I understand that the Court needed to weigh some competing interests in order to get at an equitable remedy, and that strict adherence to statute ought give way when such adherence results in an injustice. But, I can't but agree with Forrester's counsel — the Justices relied upon a faulty assumption without which relief should have been denied.
The primary competing interests needing to be weighed — correctly cited by the Court — are "whether the dual interests of full voter choice and the orderly administration of an election can be effectuated if the relief requested by plaintiffs were to be granted"(pg 4 of the order). The Justices' understanding of the statute — to which I'll defer because... ummm... they know state law better than I do — was made clear during oral argument: The intent of the statute is nothng more than seeing that the process has sufficient time to run its course.
The Court is obviously correct regarding the statutory deadline — the deadline per se isn't sufficient to deny relief where there's sufficient time left that the administrative process can still proceed in an orderly manner. But the Court is ordering that the process go forth in an extraordinary manner — why else the need to "grease the skids" — without consideration of whether the circumstances giving rise to this request for relief are equally extraordinary.
The fact that the NJ Democratic Party has been ordered to defray the costs doesn't help — it merely says that if you've got the money, then you can buy your way out of a losing race.
Two Minute Drill
Will VehrsThe Squeaky Wheels of Justice Get Greased The NJ Supreme Court didn't even need a night to sleep on it, Tony, cranking out their unamimous decision at warp speed. So much for all the legal scholars who looked at the law. They should have just consulted the NYT editorial page.
The court has spoken and I think it's a mistake for the Republicans to appeal. They should merely let the fetid stench of the big fix linger in the fall campaign air.
A word of warning: Republicans, unfortunately, often perfect techniques that the Democrats pioneer.
Safire Quotes Your Hero Tony, you have to love the quote that William Safire uses to describe the Democrats' power play in NJ:
"Nothing is more fatal than a dodge," young Winston Churchill told Commons in 1906. "Wrongs will be forgiven, sufferings and losses will be forgiven or forgotten . . . but anything like a trick will always rankle."
Another Horrific Crime Shades of Andrea Yates, a Norfolk, VA woman drowns her three young children, but then commits suicide by jumping off a bridge.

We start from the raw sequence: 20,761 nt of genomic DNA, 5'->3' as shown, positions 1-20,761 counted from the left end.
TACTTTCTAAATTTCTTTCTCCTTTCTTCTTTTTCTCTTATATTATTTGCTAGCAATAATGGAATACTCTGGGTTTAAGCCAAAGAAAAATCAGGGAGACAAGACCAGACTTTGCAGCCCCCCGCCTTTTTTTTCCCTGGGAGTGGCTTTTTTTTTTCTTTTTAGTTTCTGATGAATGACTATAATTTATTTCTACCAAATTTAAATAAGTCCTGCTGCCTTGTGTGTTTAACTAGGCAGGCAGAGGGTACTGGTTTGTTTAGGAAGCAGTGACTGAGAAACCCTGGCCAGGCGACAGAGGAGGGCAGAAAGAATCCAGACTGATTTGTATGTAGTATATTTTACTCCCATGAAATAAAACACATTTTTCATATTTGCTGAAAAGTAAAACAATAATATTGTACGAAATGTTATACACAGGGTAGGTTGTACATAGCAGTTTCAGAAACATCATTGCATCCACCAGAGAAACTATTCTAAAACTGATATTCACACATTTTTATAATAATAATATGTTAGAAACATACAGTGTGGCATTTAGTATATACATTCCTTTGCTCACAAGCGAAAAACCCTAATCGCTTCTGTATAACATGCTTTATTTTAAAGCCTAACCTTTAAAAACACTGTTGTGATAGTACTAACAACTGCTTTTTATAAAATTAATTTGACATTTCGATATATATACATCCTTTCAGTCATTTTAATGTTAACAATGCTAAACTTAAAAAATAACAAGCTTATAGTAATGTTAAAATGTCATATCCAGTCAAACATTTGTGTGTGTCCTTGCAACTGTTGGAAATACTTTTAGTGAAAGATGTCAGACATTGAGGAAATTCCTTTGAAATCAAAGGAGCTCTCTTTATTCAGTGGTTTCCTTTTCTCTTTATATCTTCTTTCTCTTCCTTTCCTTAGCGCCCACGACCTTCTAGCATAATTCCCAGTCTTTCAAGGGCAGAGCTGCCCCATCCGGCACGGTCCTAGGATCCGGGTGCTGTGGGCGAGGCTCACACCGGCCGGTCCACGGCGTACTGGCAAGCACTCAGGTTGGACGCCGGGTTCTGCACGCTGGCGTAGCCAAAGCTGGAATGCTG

Shouting Out to the Cornfield
Tony AdragnaHey Dave, how 'bout some Cornfield Commentary on the inconvenient fact that a certain Republican from Iowa opposes Mr. Bush's request for authorization:
For myself, I have enormous regard for our President and great respect for his foreign policy advisors, but I have come to the conclusion that this resolution misfits the times and the circumstances.He goes on to talk about percieved America hubris "with a strong prospect of counter-productive ramifications" for the "the underlying conflict against terrorism and undercut core American values and leadership around the world." He cites concerns "rang[ing] from the dilemma of street combat to problems of post-war governance to world-wide Muslim reaction." And he says that "this resolution is based on a misunderstanding of modern science as it applies to weapons of war."
I thought it was just Democrats who were making these arguments?[Tony asks with a heaping dose of sarcasm]
Today for the first time in human history we have a doctrine of mutually assured destruction between 2 smaller countries -- Iraq and Israel -- one with biological weapons, the other nuclear. The problem is that British and American intervention could easily trigger an Iraqi biological attack on Israel which could be met by a nuclear response. Not only would we be the potential precipitating actor, but our troops could be caught in crosswinds and crossfire.What's the dif between the substance of Gore's & Kennedy' opposition and the substance of Leach's opposition...
Wednesday, October 02, 2002
"A Shallow Disagreement"
Tony AdragnaWaPo's editorial board is on target vis a vis what's wrong with the dissent coming from both Gore & Kennedy: Not that it's opposed to Mr. Bush's goal in Iraq, or going to war in pursuit of that goal — there's no alternative offered by these folks because "In other words, these leading Democrats argued that the president should do exactly what he is doing . . . only not now, or not so fast."
It's only in the reason why "not now, or not so fast" that what Gore & Kennedy are doing becomes clear: though the President has gone to the UN and made a case for punitive action, Gore & Kennedy are still addressing arguments at unilateralism & preemption... In other words, they're trying to have a debate on the new doctrine, and are merely using the current case as a vehicle for that debate despite that Mr. Bush isn't pursuing the new doctrine in the current case (rhetorically he is, but not in practice)...
Update III 9:45 PM:Glenn pointed me to Mickey's comments, with which I can't disagree